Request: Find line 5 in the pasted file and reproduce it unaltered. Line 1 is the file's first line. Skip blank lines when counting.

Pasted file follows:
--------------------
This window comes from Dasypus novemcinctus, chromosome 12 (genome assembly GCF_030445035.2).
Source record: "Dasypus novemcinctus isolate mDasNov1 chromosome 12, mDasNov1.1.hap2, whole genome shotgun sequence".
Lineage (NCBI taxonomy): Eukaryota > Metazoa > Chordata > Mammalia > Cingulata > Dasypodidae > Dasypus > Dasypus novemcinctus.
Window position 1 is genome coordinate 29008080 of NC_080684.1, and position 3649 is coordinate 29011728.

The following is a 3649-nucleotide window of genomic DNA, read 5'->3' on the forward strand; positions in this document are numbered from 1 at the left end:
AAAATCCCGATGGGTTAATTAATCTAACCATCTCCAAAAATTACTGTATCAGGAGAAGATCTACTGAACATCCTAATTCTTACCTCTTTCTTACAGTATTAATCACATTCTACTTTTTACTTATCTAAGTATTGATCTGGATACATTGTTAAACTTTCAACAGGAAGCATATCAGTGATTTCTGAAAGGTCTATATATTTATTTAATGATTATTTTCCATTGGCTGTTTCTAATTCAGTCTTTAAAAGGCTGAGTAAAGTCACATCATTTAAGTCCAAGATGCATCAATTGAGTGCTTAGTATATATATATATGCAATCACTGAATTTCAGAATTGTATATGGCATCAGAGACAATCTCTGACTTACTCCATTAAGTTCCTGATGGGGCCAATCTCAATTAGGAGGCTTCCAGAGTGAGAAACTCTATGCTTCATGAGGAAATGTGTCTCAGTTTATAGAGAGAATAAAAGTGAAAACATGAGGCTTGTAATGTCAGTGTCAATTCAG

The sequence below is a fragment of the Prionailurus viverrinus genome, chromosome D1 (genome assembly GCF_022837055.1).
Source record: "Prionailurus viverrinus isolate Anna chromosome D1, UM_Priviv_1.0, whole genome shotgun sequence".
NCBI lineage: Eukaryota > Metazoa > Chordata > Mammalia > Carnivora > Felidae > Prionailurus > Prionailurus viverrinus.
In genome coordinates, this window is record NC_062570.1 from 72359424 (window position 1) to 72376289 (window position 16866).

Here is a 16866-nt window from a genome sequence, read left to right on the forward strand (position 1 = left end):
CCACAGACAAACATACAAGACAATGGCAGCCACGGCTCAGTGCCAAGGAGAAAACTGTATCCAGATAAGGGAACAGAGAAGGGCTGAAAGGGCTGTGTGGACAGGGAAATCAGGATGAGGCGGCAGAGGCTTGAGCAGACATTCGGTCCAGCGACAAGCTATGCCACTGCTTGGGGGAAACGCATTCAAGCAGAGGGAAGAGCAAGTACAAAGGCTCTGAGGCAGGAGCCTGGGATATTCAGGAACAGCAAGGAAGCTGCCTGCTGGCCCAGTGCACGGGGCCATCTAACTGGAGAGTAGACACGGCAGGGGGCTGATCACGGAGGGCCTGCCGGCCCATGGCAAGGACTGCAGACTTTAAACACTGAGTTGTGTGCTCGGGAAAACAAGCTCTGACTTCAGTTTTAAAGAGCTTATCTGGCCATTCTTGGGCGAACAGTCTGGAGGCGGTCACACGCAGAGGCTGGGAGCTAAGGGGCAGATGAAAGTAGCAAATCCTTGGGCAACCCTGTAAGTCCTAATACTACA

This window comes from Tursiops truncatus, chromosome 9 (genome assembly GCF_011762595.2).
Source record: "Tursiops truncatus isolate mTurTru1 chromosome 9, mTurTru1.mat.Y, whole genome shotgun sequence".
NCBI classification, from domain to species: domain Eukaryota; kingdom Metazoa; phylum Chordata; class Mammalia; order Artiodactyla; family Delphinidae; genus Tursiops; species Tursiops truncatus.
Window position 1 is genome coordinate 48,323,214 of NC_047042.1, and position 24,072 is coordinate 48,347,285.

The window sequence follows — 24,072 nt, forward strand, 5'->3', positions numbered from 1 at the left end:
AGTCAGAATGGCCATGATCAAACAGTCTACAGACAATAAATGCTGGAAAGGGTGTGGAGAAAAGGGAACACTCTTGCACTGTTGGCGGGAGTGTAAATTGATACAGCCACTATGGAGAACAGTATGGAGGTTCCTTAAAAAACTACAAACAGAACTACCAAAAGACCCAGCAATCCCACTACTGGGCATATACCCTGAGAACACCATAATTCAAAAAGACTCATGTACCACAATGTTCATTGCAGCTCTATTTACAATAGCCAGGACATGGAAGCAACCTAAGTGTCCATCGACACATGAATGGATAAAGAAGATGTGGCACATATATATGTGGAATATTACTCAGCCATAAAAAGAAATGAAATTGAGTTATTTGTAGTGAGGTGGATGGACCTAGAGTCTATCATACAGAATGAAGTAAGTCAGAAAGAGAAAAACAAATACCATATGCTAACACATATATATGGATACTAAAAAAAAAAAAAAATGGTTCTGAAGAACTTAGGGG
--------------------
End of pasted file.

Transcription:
The following is a 3649-nucleotide window of genomic DNA, read 5'->3' on the forward strand; positions in this document are numbered from 1 at the left end: